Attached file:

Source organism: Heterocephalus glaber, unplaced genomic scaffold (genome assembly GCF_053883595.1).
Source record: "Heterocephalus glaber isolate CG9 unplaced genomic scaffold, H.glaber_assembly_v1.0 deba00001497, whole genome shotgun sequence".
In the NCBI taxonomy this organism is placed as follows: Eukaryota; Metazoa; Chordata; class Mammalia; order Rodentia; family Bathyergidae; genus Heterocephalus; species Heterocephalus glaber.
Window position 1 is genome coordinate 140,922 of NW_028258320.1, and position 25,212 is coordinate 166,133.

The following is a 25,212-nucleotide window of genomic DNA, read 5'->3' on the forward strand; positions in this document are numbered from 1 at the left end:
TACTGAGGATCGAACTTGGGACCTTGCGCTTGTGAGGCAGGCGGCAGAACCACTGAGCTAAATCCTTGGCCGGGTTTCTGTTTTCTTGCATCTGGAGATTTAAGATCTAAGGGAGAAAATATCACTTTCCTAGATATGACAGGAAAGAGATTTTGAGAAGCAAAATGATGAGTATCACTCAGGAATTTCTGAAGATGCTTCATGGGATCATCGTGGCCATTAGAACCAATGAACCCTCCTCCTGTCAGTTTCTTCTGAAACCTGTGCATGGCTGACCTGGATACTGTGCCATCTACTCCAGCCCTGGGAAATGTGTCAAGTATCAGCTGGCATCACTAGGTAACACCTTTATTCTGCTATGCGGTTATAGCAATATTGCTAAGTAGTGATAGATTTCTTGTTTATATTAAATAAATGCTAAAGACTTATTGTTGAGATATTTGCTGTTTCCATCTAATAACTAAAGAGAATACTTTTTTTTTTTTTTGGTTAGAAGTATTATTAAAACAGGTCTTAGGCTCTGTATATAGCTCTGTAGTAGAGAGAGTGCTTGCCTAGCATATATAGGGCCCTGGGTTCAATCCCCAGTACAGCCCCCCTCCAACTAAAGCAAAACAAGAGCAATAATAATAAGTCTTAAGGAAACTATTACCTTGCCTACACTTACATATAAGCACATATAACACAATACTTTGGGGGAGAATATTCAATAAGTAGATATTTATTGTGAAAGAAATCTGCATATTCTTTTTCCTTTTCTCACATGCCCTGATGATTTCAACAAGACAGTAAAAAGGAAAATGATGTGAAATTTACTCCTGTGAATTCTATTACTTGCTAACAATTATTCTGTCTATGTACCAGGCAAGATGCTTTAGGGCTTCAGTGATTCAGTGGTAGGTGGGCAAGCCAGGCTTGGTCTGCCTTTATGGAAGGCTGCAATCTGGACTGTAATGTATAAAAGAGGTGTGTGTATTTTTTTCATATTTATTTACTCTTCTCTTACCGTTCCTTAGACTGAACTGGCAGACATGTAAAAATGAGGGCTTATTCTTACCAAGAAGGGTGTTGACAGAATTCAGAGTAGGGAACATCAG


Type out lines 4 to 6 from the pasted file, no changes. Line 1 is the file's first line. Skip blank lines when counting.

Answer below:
Window position 1 is genome coordinate 140,922 of NW_028258320.1, and position 25,212 is coordinate 166,133.

The following is a 25,212-nucleotide window of genomic DNA, read 5'->3' on the forward strand; positions in this document are numbered from 1 at the left end:
TACTGAGGATCGAACTTGGGACCTTGCGCTTGTGAGGCAGGCGGCAGAACCACTGAGCTAAATCCTTGGCCGGGTTTCTGTTTTCTTGCATCTGGAGATTTAAGATCTAAGGGAGAAAATATCACTTTCCTAGATATGACAGGAAAGAGATTTTGAGAAGCAAAATGATGAGTATCACTCAGGAATTTCTGAAGATGCTTCATGGGATCATCGTGGCCATTAGAACCAATGAACCCTCCTCCTGTCAGTTTCTTCTGAAACCTGTGCATGGCTGACCTGGATACTGTGCCATCTACTCCAGCCCTGGGAAATGTGTCAAGTATCAGCTGGCATCACTAGGTAACACCTTTATTCTGCTATGCGGTTATAGCAATATTGCTAAGTAGTGATAGATTTCTTGTTTATATTAAATAAATGCTAAAGACTTATTGTTGAGATATTTGCTGTTTCCATCTAATAACTAAAGAGAATACTTTTTTTTTTTTTTGGTTAGAAGTATTATTAAAACAGGTCTTAGGCTCTGTATATAGCTCTGTAGTAGAGAGAGTGCTTGCCTAGCATATATAGGGCCCTGGGTTCAATCCCCAGTACAGCCCCCCTCCAACTAAAGCAAAACAAGAGCAATAATAATAAGTCTTAAGGAAACTATTACCTTGCCTACACTTACATATAAGCACATATAACACAATACTTTGGGGGAGAATATTCAATAAGTAGATATTTATTGTGAAAGAAATCTGCATATTCTTTTTCCTTTTCTCACATGCCCTGATGATTTCAACAAGACAGTAAAAAGGAAAATGATGTGAAATTTACTCCTGTGAATTCTATTACTTGCTAACAATTATTCTGTCTATGTACCAGGCAAGATGCTTTAGGGCTTCAGTGATTCAGTGGTAGGTGGGCAAGCCAGGCTTGGTCTGCCTTTATGGAAGGCTGCAATCTGGACTGTAATGTATAAAAGAGGTGTGTGTATTTTTTTCATATTTATTTACTCTTCTCTTACCGTTCCTTAGACTGAACTGGCAGACATGTAAAAATGAGGGCTTATTCTTACCAAGAAGGGTGTTGACAGAATTCAGAGTAGGGAACATCAG